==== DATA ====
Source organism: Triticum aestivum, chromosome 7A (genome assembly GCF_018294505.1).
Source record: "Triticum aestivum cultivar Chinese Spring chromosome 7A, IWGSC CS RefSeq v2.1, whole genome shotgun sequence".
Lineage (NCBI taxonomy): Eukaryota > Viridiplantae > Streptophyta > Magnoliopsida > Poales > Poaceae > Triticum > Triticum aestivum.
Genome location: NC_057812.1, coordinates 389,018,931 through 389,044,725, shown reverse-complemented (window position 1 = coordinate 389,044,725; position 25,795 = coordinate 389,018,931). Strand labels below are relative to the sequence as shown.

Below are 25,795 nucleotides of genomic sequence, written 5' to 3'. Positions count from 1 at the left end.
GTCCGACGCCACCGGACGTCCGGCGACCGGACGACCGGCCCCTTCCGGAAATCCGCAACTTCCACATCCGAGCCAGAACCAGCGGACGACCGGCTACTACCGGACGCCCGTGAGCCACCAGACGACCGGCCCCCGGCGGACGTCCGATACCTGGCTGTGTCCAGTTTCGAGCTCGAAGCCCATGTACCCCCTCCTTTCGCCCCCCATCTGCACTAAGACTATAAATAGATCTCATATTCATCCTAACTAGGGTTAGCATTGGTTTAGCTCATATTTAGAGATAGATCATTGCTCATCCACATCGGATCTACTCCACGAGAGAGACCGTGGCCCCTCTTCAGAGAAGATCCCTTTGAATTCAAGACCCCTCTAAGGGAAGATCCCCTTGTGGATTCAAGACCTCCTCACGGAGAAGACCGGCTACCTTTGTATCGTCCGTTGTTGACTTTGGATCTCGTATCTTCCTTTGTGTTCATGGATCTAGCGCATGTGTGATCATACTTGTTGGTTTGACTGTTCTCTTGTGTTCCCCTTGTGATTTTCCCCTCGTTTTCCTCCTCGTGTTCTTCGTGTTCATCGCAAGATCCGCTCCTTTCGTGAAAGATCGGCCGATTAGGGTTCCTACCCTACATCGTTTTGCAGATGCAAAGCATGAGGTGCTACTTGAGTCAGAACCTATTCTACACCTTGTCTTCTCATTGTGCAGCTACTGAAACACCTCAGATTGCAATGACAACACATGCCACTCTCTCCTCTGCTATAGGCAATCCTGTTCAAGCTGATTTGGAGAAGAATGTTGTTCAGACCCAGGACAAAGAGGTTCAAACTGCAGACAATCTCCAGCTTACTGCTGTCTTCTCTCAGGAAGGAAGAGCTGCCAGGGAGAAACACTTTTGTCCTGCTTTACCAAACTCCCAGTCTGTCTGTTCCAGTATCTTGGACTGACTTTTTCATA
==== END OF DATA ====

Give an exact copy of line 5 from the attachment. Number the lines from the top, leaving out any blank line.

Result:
Below are 25,795 nucleotides of genomic sequence, written 5' to 3'. Positions count from 1 at the left end.